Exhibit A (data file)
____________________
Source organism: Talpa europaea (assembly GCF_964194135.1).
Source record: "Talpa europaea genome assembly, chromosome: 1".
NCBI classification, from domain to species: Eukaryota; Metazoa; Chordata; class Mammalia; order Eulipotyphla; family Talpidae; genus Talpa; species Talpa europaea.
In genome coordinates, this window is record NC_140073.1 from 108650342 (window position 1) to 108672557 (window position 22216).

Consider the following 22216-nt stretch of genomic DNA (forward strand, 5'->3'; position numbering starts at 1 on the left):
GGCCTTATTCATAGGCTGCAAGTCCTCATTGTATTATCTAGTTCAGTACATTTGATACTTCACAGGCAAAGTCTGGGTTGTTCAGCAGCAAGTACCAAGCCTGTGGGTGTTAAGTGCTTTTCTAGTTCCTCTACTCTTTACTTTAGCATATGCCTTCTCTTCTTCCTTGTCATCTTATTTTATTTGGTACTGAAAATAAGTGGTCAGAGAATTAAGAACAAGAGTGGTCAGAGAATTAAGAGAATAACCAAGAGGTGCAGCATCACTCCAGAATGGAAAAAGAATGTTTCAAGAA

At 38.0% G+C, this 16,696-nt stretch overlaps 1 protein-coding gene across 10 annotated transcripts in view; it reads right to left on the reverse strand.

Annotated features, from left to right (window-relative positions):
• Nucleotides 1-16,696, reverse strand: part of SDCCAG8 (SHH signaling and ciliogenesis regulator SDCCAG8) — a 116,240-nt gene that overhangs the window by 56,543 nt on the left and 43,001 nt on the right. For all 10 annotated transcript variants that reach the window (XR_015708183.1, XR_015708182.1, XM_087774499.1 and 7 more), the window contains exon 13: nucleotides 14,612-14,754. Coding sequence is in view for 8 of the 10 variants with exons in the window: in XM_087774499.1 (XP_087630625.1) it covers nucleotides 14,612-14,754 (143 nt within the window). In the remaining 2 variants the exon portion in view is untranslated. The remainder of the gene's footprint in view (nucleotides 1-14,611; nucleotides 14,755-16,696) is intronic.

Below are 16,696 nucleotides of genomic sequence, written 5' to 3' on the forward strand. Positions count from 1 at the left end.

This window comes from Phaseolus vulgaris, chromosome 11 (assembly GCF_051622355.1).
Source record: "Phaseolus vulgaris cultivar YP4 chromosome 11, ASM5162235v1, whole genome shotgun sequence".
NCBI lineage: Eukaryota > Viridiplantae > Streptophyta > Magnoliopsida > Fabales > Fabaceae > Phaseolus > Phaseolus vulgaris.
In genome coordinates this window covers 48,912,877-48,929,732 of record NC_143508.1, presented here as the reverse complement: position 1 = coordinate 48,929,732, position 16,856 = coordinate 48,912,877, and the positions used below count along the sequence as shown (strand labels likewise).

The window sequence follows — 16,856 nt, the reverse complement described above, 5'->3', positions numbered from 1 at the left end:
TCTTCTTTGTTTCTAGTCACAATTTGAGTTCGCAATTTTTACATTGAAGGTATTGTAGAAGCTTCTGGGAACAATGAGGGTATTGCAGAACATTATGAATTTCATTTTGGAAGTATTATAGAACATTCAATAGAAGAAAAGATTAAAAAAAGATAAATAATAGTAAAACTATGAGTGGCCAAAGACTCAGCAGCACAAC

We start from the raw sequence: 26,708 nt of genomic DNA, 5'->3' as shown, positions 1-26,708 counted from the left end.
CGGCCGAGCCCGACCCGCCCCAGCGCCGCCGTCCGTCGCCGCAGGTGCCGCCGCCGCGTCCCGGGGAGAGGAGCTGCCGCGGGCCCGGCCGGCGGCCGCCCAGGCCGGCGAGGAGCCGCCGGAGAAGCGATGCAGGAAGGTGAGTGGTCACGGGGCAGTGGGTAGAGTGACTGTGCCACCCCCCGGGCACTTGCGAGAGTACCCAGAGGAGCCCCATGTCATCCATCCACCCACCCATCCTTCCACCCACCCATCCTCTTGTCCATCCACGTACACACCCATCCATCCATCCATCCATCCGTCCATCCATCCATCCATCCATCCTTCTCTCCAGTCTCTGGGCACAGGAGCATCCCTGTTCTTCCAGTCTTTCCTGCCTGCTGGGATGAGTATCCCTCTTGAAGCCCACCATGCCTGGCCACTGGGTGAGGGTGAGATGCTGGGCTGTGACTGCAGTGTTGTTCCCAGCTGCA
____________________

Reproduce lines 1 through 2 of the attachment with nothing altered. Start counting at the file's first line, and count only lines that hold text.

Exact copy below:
Source organism: Talpa europaea (assembly GCF_964194135.1).
Source record: "Talpa europaea genome assembly, chromosome: 1".